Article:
Friday, August 29, 2014

Dash, by Kirby Larson

Eleven year-old Mitsi loves her dog Dash, her family, school, and her drawing.  She understands that sometimes boys like to bully people, but she doesn't understand why people have gotten so mean to her and her family just because they are of Japanese descent.  Yes, the United States and Japan are at war, but she and her family are Americans!  Then, she learns that all the Japanese people in Seattle are being rounded up and relocated to a camp far away.  With just a week's notice, her family has to sell everything and pack up.  Worst of all, she's been told that she can't bring Dash with her - no pets are allowed!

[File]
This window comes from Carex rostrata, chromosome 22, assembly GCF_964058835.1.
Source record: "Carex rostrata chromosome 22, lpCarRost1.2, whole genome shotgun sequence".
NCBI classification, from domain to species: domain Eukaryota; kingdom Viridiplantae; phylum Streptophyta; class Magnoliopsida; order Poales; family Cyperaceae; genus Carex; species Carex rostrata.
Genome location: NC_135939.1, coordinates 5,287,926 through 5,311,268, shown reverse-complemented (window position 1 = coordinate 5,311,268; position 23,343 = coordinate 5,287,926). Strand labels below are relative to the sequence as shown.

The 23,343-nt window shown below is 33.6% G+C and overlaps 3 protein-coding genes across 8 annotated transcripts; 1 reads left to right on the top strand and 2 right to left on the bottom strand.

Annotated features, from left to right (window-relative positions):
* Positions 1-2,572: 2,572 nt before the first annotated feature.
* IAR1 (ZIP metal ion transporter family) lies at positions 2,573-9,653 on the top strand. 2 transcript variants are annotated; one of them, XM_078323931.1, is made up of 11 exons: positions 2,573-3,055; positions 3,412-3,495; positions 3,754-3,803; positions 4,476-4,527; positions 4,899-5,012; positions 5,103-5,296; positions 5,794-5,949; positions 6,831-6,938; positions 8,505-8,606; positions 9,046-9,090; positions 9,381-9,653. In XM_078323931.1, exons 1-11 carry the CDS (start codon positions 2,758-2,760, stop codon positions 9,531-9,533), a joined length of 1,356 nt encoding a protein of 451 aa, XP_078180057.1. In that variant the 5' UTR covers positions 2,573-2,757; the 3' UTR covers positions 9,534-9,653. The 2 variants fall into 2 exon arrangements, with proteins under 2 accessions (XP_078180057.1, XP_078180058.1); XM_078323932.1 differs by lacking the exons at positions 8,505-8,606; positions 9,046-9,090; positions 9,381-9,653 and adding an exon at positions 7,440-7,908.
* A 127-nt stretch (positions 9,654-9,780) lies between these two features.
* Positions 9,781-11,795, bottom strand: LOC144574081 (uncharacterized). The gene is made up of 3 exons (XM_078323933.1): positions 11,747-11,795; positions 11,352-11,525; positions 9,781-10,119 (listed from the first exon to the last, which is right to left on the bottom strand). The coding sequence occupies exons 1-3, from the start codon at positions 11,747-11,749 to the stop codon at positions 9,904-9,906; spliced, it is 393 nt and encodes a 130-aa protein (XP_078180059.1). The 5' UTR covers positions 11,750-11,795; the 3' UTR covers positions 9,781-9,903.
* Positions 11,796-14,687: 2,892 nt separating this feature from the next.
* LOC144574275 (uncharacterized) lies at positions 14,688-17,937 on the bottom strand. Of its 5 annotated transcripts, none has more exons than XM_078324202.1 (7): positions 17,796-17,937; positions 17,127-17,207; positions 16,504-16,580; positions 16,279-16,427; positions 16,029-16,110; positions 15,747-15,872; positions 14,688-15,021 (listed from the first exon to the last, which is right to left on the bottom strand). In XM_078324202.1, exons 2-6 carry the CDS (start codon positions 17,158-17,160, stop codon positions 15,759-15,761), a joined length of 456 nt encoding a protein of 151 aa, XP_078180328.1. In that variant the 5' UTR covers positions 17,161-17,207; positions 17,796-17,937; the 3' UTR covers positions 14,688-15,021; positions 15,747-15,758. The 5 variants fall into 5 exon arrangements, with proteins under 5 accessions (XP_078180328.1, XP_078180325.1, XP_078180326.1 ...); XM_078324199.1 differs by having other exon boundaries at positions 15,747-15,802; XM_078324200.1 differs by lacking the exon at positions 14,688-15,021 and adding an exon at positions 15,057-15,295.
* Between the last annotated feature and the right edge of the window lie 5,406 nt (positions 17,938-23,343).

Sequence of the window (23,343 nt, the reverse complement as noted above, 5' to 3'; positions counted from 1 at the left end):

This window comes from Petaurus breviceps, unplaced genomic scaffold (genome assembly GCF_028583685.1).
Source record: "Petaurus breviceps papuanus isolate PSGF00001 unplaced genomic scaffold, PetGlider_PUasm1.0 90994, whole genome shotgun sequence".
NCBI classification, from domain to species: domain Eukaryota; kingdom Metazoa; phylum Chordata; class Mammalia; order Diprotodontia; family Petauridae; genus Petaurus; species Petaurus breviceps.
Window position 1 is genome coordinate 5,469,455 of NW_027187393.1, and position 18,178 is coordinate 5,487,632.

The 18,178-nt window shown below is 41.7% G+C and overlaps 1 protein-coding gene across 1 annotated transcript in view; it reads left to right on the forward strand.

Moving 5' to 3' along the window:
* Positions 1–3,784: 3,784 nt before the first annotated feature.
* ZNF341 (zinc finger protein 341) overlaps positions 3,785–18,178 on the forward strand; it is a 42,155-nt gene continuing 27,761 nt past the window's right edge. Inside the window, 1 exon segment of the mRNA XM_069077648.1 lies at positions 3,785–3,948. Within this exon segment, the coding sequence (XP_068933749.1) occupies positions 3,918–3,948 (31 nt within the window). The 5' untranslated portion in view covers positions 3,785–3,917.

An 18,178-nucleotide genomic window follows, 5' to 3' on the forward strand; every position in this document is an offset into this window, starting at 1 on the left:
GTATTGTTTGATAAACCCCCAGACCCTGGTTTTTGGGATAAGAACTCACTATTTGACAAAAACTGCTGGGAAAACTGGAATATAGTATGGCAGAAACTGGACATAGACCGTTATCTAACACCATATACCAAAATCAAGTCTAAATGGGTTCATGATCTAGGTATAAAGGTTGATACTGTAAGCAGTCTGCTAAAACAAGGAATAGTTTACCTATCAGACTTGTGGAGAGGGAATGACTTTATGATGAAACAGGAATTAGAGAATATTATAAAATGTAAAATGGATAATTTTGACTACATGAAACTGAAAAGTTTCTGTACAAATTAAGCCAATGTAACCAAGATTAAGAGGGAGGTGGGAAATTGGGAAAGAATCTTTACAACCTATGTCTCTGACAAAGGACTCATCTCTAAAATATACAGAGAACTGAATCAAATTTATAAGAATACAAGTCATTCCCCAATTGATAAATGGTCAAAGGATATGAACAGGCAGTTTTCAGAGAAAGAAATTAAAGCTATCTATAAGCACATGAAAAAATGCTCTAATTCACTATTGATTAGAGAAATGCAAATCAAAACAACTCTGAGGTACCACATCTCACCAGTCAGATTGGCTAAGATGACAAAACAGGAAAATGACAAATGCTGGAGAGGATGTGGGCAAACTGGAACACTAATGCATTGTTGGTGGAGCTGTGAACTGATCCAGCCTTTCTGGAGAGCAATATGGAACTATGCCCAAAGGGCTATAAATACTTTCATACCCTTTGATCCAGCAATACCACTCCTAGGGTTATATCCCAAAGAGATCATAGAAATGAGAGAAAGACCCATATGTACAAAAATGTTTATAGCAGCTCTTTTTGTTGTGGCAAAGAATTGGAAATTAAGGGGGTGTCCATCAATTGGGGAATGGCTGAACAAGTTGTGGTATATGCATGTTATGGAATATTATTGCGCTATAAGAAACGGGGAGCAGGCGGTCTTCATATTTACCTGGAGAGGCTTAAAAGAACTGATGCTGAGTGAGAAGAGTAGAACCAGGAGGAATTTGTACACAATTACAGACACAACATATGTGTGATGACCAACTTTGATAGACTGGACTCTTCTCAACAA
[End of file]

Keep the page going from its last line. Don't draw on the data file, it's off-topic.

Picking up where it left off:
A kind neighbor agrees to take care of Dash and sends her status reports during their separation.  That correspondence gives Mitsi a release and allows her to cope with the horrors of her family's incarceration.

A well-researched and well-told story of Japanese-American relocation during WWI through the heart-wrenching hook of a girl separated from her pooch.  What's not to like?  Mitsi and her family have hearts of gold and are sometimes too good to be true, but the detail is so rich and so interesting, that the story just moves you right along.  This is a lovely piece of historical fiction (based on a true story) that captures and personalizes a shocking moment in American history.

[Disclosure:  I solicited and received a copy of this book for review.  Having really enjoyed this book, I plan to keep the copy I received, but it did not affect my review.]

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